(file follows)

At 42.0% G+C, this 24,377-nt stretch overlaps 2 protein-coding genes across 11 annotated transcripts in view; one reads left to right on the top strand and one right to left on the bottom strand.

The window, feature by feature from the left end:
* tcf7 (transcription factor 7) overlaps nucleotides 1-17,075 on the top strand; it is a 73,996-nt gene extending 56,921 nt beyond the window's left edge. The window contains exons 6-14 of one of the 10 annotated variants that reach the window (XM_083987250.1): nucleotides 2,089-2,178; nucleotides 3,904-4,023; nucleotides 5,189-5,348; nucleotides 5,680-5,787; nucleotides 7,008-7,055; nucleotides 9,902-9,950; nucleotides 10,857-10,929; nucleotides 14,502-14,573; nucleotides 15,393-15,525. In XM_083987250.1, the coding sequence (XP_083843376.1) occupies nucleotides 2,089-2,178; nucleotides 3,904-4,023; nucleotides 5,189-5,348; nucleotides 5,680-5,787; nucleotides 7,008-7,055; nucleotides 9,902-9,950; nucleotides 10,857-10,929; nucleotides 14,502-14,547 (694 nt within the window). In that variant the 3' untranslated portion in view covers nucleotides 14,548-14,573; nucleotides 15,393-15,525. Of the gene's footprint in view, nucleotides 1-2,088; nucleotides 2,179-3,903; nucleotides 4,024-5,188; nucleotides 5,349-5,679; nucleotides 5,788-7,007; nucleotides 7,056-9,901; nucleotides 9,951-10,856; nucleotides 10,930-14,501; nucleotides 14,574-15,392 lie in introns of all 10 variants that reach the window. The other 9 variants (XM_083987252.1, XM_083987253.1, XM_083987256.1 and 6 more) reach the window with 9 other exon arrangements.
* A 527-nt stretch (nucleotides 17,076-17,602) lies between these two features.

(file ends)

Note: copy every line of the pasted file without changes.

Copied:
At 42.0% G+C, this 24,377-nt stretch overlaps 2 protein-coding genes across 11 annotated transcripts in view; one reads left to right on the top strand and one right to left on the bottom strand.

The window, feature by feature from the left end:
* tcf7 (transcription factor 7) overlaps nucleotides 1-17,075 on the top strand; it is a 73,996-nt gene extending 56,921 nt beyond the window's left edge. The window contains exons 6-14 of one of the 10 annotated variants that reach the window (XM_083987250.1): nucleotides 2,089-2,178; nucleotides 3,904-4,023; nucleotides 5,189-5,348; nucleotides 5,680-5,787; nucleotides 7,008-7,055; nucleotides 9,902-9,950; nucleotides 10,857-10,929; nucleotides 14,502-14,573; nucleotides 15,393-15,525. In XM_083987250.1, the coding sequence (XP_083843376.1) occupies nucleotides 2,089-2,178; nucleotides 3,904-4,023; nucleotides 5,189-5,348; nucleotides 5,680-5,787; nucleotides 7,008-7,055; nucleotides 9,902-9,950; nucleotides 10,857-10,929; nucleotides 14,502-14,547 (694 nt within the window). In that variant the 3' untranslated portion in view covers nucleotides 14,548-14,573; nucleotides 15,393-15,525. Of the gene's footprint in view, nucleotides 1-2,088; nucleotides 2,179-3,903; nucleotides 4,024-5,188; nucleotides 5,349-5,679; nucleotides 5,788-7,007; nucleotides 7,056-9,901; nucleotides 9,951-10,856; nucleotides 10,930-14,501; nucleotides 14,574-15,392 lie in introns of all 10 variants that reach the window. The other 9 variants (XM_083987252.1, XM_083987253.1, XM_083987256.1 and 6 more) reach the window with 9 other exon arrangements.
* A 527-nt stretch (nucleotides 17,076-17,602) lies between these two features.